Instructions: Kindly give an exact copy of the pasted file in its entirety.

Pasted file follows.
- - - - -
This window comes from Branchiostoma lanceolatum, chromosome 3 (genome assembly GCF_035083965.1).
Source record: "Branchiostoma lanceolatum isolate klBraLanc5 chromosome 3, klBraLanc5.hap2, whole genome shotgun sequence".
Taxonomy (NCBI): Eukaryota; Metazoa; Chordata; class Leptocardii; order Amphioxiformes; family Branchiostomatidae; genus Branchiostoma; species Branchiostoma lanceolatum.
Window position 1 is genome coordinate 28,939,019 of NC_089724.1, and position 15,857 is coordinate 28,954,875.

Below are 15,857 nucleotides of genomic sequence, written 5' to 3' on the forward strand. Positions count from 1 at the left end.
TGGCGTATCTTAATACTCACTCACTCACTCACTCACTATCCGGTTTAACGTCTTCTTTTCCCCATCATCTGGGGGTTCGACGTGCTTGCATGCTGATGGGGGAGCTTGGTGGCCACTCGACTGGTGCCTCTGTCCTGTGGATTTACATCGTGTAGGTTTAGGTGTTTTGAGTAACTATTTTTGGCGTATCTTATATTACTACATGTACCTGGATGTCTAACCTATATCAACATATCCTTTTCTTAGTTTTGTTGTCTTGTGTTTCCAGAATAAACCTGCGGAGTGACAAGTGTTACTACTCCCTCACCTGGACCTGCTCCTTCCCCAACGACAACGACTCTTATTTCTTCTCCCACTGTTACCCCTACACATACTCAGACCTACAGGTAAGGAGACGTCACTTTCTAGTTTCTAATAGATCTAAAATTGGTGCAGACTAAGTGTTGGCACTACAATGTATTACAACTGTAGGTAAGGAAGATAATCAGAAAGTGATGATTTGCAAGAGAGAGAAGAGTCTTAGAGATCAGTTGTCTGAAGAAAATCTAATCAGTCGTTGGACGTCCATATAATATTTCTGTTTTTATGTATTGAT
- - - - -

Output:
This window comes from Branchiostoma lanceolatum, chromosome 3 (genome assembly GCF_035083965.1).
Source record: "Branchiostoma lanceolatum isolate klBraLanc5 chromosome 3, klBraLanc5.hap2, whole genome shotgun sequence".
Taxonomy (NCBI): Eukaryota; Metazoa; Chordata; class Leptocardii; order Amphioxiformes; family Branchiostomatidae; genus Branchiostoma; species Branchiostoma lanceolatum.
Window position 1 is genome coordinate 28,939,019 of NC_089724.1, and position 15,857 is coordinate 28,954,875.

Below are 15,857 nucleotides of genomic sequence, written 5' to 3' on the forward strand. Positions count from 1 at the left end.
TGGCGTATCTTAATACTCACTCACTCACTCACTCACTATCCGGTTTAACGTCTTCTTTTCCCCATCATCTGGGGGTTCGACGTGCTTGCATGCTGATGGGGGAGCTTGGTGGCCACTCGACTGGTGCCTCTGTCCTGTGGATTTACATCGTGTAGGTTTAGGTGTTTTGAGTAACTATTTTTGGCGTATCTTATATTACTACATGTACCTGGATGTCTAACCTATATCAACATATCCTTTTCTTAGTTTTGTTGTCTTGTGTTTCCAGAATAAACCTGCGGAGTGACAAGTGTTACTACTCCCTCACCTGGACCTGCTCCTTCCCCAACGACAACGACTCTTATTTCTTCTCCCACTGTTACCCCTACACATACTCAGACCTACAGGTAAGGAGACGTCACTTTCTAGTTTCTAATAGATCTAAAATTGGTGCAGACTAAGTGTTGGCACTACAATGTATTACAACTGTAGGTAAGGAAGATAATCAGAAAGTGATGATTTGCAAGAGAGAGAAGAGTCTTAGAGATCAGTTGTCTGAAGAAAATCTAATCAGTCGTTGGACGTCCATATAATATTTCTGTTTTTATGTATTGAT